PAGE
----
dc.titleWhole Genome Sequencing and Nursing Science Among Minority Populationsen
dc.title.alternativeSymposium: Omics-Based Research and Precision Healthcare Delivery Among Diverse and/or Underserved Populations Across the Lifespanen
dc.contributor.authorTaylor, Jacquelynen
dc.contributor.departmentDelta Muen
dc.author.detailsJacquelyn Taylor, PNP-BC, RN, FAHA, FAAN, jacquelyn.taylor@yale.eduen
dc.identifier.urihttp://hdl.handle.net/10755/616041-
dc.description.abstractSession presented on : Purpose: The development of increasingly powerful technology such as genome sequencing to understand and decode human genome sequence is now having a dramatic and expanding impact on the ability to deliver effective and precisely targeted healthcare. Nurses are uniquely poised to carry out a critical role in this healthcare revolution. It is crucial that nurses are able to provide patients with a clear and understandable rationale for the therapeutic interventions dictated by genomic analysis and to counsel wisely as questions arise for patients and families in the course of treatment. The purpose of this presentation is to explicate how nurse scientists can improve understanding of DNA sequencing data and translational genomics. Methods: An integrative literature review that examined research studies on both animals and humans that focused on exome and whole genome sequencing use in nursing science via PubMed/MEDLINE and CINAHL with no date restriction to current.' Results: No studies were found in the nursing literature that focus on the role of the nurse or advanced practice nurses in collecting, reviewing, and disclosing results from whole genome sequencing to patients. Conclusion: The identification of consequential genetic variants for actionable health conditions is an important area for advancement in nursing research and practice. Nurses are uniquely positioned to provide the effective translation of powerful genomic technologies into positive health care outcomes for the American population, and other populations worldwide. As nurse scientists and genetic counselors consider genome sequencing use in the clinical and community settings, it is important for us to think about the usefulness of this technology as a screening tool and how it has been used in the past to identify heritable disorders in programs such as prenatal screening. Nurses in the United States from either the International Society of Nurses in Genetics nor the American Academy of Nursing Genetic Healthcare Expert Panel have currently published statements or policy briefs on this issue of genome sequencing as a screening tool, however, we are certain that these will be forthcoming.en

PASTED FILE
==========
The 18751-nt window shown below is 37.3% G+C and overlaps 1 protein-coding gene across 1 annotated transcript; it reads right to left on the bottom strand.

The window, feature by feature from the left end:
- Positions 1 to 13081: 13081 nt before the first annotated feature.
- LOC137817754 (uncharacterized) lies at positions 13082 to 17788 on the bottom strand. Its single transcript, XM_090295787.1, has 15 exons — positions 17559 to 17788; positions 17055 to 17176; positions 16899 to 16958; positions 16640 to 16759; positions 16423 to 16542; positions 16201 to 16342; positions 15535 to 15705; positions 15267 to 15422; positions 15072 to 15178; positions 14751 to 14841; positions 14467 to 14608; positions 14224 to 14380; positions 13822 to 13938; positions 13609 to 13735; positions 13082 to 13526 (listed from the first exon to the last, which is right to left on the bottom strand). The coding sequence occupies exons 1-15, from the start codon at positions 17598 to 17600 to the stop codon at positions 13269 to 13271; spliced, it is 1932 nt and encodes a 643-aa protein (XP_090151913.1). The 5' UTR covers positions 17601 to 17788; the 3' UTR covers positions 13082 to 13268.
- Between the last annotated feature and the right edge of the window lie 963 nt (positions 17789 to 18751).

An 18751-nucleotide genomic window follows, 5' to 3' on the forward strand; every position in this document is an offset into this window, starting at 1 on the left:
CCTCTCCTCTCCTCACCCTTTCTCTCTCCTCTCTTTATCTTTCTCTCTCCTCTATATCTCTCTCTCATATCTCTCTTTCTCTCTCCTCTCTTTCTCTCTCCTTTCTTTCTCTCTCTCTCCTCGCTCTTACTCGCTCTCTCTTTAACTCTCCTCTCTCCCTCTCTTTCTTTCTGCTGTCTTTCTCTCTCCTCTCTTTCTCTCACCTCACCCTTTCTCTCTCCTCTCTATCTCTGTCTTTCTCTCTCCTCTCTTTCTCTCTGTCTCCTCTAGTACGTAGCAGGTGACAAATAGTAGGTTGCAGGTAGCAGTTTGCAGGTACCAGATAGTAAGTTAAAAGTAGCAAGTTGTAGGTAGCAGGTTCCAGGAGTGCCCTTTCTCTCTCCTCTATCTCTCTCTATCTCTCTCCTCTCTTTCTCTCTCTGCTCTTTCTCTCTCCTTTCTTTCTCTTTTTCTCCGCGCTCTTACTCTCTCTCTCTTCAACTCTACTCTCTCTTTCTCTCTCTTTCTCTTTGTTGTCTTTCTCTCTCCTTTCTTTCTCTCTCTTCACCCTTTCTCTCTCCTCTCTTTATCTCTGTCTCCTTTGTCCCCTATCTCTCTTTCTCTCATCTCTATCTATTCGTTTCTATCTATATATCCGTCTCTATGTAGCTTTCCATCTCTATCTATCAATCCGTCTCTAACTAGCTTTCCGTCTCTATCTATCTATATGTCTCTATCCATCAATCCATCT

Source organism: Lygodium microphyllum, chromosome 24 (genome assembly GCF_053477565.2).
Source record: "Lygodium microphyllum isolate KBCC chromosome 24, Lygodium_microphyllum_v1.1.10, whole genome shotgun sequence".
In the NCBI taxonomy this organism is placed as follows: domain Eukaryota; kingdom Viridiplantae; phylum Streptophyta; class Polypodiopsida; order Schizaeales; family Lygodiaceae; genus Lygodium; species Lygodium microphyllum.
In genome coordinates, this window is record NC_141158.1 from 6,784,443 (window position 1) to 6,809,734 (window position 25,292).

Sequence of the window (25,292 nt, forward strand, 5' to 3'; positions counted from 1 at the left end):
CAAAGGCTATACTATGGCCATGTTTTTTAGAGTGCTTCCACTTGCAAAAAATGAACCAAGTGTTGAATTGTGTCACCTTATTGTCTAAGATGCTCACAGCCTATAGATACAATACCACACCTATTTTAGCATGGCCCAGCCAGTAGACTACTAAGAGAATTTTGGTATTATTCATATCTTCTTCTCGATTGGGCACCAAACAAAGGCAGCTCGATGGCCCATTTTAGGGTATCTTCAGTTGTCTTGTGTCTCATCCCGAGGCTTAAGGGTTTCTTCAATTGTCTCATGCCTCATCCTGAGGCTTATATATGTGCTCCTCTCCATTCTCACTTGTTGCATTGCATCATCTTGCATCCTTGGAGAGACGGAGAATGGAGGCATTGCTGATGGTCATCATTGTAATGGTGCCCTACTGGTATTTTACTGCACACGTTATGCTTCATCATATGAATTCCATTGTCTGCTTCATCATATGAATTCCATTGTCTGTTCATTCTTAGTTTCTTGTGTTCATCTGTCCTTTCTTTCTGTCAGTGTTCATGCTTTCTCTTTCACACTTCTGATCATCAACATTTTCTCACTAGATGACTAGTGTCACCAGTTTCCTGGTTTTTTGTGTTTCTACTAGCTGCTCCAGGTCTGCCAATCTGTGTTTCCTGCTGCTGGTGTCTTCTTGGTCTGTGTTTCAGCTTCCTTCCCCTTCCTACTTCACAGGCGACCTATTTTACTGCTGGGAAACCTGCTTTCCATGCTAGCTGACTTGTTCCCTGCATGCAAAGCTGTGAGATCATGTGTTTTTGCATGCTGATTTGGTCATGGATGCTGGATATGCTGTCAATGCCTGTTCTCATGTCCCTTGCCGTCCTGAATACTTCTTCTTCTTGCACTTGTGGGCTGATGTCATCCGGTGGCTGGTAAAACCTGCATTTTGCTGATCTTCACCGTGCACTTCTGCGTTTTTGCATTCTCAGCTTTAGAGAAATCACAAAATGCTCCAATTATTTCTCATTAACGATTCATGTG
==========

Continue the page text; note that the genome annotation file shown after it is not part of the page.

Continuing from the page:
dc.subjectHealth Disparitiesen
dc.subjectWhole Genome Sequencingen
dc.subjectHealth Disparitiesen
dc.date.available2016-07-13T11:02:52Z-
dc.date.issued2016-07-13-
dc.date.issued2016-07-13en
dc.date.accessioned2016-07-13T11:02:52Z-
dc.conference.date2016en
dc.conference.name27th International Nursing Research Congressen
dc.conference.hostSigma Theta Tau International, the Honor Society of Nursingen
dc.conference.locationCape Town, South Africaen
dc.descriptionTheme: Leading Global Research: Advancing Practice, Advocacy, and Policyen